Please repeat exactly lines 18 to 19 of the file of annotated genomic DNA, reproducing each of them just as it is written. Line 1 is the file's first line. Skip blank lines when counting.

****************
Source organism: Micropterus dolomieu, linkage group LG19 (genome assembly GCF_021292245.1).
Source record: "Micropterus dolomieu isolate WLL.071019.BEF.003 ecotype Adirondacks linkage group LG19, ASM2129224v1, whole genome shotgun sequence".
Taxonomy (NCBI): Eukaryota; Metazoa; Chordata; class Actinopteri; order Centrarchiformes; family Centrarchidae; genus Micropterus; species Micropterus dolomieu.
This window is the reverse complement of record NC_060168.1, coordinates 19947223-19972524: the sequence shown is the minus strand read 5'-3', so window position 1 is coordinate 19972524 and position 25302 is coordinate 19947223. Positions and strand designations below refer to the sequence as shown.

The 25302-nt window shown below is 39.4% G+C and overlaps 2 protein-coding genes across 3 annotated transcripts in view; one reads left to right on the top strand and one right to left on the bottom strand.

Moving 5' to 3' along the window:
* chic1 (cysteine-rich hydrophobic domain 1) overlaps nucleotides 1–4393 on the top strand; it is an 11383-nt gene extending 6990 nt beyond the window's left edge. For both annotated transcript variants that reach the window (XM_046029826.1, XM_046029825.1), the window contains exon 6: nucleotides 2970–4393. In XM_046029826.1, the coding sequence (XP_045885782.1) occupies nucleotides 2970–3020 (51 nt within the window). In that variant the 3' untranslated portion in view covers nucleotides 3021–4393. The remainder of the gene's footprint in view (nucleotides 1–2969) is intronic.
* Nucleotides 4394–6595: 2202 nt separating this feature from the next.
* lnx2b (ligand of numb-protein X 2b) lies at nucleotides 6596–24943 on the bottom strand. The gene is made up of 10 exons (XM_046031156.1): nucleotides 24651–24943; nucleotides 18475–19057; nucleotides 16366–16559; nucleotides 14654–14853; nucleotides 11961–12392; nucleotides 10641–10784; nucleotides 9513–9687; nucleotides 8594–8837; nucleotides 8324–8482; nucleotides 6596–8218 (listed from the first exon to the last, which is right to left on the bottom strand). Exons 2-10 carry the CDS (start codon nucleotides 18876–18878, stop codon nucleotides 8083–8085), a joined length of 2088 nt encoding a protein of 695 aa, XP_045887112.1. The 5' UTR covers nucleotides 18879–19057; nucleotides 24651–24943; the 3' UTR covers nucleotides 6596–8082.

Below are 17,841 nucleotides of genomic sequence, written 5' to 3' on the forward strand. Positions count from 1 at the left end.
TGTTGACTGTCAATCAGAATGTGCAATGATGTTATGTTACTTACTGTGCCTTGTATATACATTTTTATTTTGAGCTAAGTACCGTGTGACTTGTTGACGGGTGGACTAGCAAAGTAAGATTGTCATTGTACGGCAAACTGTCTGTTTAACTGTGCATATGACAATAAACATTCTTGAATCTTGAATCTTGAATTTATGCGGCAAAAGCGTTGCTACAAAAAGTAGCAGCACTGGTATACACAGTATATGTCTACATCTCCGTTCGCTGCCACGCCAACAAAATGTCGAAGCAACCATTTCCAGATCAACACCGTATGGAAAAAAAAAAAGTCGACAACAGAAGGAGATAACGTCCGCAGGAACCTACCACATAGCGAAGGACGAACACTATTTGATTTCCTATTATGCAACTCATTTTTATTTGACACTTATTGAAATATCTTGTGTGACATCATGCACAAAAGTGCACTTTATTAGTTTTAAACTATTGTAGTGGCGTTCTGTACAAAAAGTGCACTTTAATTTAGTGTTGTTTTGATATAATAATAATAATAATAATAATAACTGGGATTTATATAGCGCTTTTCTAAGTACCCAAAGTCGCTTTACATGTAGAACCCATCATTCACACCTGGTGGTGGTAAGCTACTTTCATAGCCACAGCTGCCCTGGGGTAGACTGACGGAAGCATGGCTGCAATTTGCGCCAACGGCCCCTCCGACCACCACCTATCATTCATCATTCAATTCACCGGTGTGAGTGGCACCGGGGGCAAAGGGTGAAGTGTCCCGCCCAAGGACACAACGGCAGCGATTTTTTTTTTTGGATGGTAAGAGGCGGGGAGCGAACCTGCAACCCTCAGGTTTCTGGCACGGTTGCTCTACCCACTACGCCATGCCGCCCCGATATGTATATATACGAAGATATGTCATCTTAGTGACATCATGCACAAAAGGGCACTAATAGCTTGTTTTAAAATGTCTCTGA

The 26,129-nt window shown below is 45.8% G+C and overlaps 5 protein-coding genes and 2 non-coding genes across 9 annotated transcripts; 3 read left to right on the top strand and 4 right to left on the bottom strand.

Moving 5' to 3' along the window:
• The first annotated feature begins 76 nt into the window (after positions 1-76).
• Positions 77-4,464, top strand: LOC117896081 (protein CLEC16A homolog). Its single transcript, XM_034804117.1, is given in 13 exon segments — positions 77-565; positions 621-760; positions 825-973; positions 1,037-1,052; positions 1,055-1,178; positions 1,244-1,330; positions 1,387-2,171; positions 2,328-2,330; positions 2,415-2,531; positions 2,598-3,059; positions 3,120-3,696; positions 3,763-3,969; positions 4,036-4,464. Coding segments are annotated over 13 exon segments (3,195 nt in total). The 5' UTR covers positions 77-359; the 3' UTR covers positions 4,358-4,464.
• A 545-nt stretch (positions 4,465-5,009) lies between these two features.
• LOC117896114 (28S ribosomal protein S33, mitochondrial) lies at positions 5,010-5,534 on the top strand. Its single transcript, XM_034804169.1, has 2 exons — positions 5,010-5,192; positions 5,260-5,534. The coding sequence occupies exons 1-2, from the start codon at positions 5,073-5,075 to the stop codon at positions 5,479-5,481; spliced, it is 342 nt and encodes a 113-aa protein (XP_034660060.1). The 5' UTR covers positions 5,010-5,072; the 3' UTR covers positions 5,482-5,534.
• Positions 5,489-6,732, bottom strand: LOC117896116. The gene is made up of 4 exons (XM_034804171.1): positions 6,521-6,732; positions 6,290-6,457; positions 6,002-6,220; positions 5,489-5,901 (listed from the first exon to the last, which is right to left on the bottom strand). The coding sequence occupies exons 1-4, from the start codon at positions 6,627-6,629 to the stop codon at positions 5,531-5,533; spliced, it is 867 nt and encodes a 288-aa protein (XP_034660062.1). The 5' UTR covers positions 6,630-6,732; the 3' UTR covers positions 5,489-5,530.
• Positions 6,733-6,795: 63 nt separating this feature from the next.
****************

• Positions 5,489-6,732, bottom strand: LOC117896116. The gene is made up of 4 exons (XM_034804171.1): positions 6,521-6,732; positions 6,290-6,457; positions 6,002-6,220; positions 5,489-5,901 (listed from the first exon to the last, which is right to left on the bottom strand). The coding sequence occupies exons 1-4, from the start codon at positions 6,627-6,629 to the stop codon at positions 5,531-5,533; spliced, it is 867 nt and encodes a 288-aa protein (XP_034660062.1). The 5' UTR covers positions 6,630-6,732; the 3' UTR covers positions 5,489-5,530.
• Positions 6,733-6,795: 63 nt separating this feature from the next.